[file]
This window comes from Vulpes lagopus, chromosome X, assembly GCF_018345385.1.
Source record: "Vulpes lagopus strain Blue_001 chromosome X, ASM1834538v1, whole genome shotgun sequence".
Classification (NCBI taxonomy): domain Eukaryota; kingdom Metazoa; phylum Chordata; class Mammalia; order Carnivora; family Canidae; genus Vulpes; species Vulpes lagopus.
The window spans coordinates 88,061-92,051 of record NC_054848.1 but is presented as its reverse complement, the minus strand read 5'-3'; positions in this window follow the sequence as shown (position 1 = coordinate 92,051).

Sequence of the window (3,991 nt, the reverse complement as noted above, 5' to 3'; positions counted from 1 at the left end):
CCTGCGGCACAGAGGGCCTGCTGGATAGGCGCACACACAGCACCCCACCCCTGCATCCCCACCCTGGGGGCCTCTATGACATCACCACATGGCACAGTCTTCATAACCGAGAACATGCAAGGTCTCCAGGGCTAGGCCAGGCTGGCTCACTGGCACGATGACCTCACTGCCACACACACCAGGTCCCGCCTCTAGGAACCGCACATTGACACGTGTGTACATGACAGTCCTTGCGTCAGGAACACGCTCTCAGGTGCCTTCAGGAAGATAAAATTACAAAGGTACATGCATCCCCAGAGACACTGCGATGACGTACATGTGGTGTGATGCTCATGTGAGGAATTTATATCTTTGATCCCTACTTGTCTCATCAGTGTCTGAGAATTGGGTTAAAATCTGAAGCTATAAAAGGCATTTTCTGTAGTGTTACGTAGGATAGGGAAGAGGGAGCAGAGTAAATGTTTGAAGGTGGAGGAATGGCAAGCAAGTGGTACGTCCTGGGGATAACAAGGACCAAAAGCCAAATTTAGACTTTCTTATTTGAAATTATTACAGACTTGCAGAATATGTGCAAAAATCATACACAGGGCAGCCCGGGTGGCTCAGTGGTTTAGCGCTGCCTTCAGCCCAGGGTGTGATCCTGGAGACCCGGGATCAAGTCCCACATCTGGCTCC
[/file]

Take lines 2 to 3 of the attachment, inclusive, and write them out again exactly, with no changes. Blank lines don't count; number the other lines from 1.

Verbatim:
Source record: "Vulpes lagopus strain Blue_001 chromosome X, ASM1834538v1, whole genome shotgun sequence".
Classification (NCBI taxonomy): domain Eukaryota; kingdom Metazoa; phylum Chordata; class Mammalia; order Carnivora; family Canidae; genus Vulpes; species Vulpes lagopus.